NEW RELIGIOUS MOVEMENTS
176 NEW RELIGIOUS MOVEMENTS
ELAN VITAL 75
We can be happy in this life. You don't have to wait. There can be that joy, there can be that love, there can be that experience. It's not a way of life. It's not a way of thinking. It's not a philosophy … I'm talking about an experience that's continually happening. That true enjoyment of just being a human being - you can enjoy that simple fact now. 76
To know how to appreciate Knowledge, you need to know how to appreciate life… Nobody is playing a game with us in life, except with our own selves… But you don't have to lose every hand… There is a quality to this life, which all you have to do is simply uncover. You don't have to do anything… All you have to do is take a brush and undust it…
Everywhere, everywhere in this world people receive this Knowledge and their first question is, "How come I didn't know about this before?" "How come it's so simple?" It is simple because life is simple, very very simple. 77
The Divine Light Mission (DLM) was founded in the 1930s by Shri Hans Ji Maharaj. His youngest son, Prem Pal Singh Rawat (1957- ), later known as Guru Maharaj Ji, and then as Maharaji, to his followers, became the Satguru or Perfect Master at the age of eight, when his father died in 1966. In 1971, at the age of 13, Maharaji came to England; soon afterwards, he established his base in the United States.
Although there are transcripts, audio cassettes and videos of Maharaji's speeches, the movement has never produced a body of literature about its beliefs and practices in the way that other movements, such as the Church of Scientology, ISKCON, or the Unification Church have done. A central belief held by members is that the key to self-understanding and self-realisation lies in practising the 'Knowledge". While the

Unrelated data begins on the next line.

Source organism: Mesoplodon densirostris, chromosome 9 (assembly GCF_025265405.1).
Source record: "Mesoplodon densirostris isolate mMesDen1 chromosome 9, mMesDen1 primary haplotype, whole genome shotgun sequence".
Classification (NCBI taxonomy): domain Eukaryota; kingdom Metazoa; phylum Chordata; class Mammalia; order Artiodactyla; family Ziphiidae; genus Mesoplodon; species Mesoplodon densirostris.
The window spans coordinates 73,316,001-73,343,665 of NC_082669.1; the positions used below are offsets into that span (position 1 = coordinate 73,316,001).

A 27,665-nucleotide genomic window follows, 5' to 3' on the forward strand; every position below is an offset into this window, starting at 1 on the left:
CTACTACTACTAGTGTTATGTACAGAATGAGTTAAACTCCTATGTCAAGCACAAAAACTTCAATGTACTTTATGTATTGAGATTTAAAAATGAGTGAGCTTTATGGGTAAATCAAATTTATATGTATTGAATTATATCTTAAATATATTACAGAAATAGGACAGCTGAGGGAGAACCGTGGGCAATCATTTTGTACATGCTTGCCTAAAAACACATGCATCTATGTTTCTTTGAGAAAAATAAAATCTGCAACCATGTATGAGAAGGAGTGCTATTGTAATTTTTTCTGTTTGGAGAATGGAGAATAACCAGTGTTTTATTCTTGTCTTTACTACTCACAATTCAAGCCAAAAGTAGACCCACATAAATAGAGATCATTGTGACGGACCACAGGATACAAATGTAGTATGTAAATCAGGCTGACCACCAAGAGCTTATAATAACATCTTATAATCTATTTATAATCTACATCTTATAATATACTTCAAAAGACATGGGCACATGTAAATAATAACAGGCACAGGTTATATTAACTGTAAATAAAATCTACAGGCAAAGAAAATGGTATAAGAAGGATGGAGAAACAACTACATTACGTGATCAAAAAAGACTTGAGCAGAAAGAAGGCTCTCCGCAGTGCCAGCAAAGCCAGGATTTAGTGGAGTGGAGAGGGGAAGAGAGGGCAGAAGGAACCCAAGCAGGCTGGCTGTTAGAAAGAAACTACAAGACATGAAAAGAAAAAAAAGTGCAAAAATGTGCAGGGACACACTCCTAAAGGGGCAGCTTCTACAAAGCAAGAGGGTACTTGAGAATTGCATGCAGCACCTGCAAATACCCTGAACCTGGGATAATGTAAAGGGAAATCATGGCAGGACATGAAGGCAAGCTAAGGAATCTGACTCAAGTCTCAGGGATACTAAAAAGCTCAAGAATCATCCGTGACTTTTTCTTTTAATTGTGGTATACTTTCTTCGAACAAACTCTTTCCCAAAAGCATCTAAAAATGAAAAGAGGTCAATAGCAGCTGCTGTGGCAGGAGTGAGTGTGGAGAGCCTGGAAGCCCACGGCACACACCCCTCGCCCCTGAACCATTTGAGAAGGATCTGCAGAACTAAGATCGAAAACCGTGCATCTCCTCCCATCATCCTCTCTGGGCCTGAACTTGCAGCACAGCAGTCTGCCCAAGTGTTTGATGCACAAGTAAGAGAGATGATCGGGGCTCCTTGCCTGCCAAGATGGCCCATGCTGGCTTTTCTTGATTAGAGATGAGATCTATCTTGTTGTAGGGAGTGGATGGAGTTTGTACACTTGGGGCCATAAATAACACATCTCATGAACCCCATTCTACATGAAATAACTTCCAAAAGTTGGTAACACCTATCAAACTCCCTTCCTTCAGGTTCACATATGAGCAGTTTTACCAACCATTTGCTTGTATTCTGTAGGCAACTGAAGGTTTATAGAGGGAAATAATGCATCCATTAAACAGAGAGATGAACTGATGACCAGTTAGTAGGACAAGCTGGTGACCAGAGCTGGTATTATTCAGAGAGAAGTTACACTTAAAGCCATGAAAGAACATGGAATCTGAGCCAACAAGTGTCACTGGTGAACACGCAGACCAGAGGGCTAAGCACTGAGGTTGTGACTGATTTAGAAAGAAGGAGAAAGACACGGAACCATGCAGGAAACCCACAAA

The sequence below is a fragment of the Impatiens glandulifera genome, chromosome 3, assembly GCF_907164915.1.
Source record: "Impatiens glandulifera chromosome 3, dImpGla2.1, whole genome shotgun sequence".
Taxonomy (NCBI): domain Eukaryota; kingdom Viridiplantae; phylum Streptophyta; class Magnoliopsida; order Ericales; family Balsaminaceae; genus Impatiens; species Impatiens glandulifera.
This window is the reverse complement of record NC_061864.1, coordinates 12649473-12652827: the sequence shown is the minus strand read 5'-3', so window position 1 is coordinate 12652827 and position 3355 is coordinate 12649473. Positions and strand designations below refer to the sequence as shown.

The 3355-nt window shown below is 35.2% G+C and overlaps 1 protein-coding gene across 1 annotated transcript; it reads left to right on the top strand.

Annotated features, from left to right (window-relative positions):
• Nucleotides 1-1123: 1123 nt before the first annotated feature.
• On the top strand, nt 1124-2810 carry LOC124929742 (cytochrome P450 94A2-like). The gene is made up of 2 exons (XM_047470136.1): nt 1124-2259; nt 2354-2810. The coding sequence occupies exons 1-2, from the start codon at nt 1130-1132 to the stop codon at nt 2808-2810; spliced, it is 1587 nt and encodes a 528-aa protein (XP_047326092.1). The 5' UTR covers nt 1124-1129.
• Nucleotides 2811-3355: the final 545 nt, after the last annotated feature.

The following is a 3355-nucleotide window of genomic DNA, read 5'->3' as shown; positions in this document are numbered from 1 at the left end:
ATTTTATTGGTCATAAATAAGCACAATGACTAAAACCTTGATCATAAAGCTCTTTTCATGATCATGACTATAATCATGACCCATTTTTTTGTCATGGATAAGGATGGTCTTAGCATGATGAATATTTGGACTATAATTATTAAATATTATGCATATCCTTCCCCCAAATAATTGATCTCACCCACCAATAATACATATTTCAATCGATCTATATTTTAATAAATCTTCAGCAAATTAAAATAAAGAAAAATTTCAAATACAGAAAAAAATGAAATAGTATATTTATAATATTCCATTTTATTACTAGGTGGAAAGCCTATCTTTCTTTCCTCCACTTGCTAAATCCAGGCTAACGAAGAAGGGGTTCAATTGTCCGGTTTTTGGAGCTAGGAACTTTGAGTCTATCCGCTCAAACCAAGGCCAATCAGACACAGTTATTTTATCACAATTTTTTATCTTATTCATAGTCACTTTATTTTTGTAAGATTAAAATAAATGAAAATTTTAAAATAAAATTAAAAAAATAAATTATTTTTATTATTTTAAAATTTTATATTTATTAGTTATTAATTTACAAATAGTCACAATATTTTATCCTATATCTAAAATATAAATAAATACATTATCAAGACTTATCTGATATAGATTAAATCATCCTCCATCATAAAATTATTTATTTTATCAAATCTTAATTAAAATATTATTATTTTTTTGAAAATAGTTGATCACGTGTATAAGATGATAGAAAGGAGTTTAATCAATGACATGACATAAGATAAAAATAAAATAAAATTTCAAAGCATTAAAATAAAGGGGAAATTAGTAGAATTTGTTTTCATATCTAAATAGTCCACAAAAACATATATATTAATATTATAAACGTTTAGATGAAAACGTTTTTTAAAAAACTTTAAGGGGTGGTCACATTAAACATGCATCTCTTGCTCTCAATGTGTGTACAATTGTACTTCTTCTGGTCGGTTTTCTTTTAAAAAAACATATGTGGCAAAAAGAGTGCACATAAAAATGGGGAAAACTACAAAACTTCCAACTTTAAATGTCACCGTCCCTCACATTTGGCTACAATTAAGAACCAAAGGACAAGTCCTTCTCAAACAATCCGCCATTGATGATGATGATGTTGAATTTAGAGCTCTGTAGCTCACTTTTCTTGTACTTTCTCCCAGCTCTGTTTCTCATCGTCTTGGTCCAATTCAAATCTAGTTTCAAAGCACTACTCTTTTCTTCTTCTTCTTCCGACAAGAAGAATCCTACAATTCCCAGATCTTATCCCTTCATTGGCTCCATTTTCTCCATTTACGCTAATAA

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Knowledge is within each individual, it is said that it can only be practised after it has been revealed by Maharaji or one of his appointed initiators. The Knowledge consists of four techniques which enable initiates to turn their senses within and to perceive what were described in the early 1970s as Divine Light, Music, Nectar, and the 'primordial vibration' or 'Holy Name'.
Those who take the Knowledge are asked to promise not to reveal the techniques; they explain that taking the Knowledge cannot be described because, in an important, fundamental way, it can only be subjectively experienced. None the less, a number of accounts of the external, physical aspects, and some of the feelings they have experienced, have been given by ex-members. 78
In its early days, the movement grew quickly, and by the summer of 1973, it claimed to have 8,000 devotees or 'premies' (who were drawn largely from the young, white, middle-class hippie culture) and about 40 ashrams (designated premie households) in Britain. 79 By about the same time, an estimated 50,000 in the United States had "received the Knowledge", although the number of committed followers was considerably smaller - about 500 were sufficiently dedicated to live in one of the 24 American DLM ashrams. 80
The movement, which was largely run by Maharaji's mother, Mata Ji, with the help of his older brother, soon ran into difficulties, however. A financial crisis followed a gathering in 1973 at the Houston Astrodome; 81 and, in 1974, Maharaji's marriage to his American secretary, Marolyn, precipitated a power struggle within, his family. 82 (*** Ms Barker's source for this information is James Downton. She mistakenly cites Chapter 1 of Soul Journeys. The actual information about the "family split" is in Chapter 12 and Downton's footnotes reveal that the source of his information was "Communication from a Mission official." This information should be treated with some skepticism as the actual reasons given by Rawat's mother for her demotion and disinheritance of him was his drug-taking, meat-eating and playboy lifestyle and Rawat and his close followers, who knew these accusations were true, did not want them to become common knowledge. Rawat refused to answer journalists' questions. Furthermore the marriage took place on May 20, 1974 and Mata Ji's announcements to the press about her ousting her son occurred on May 1, 1975.)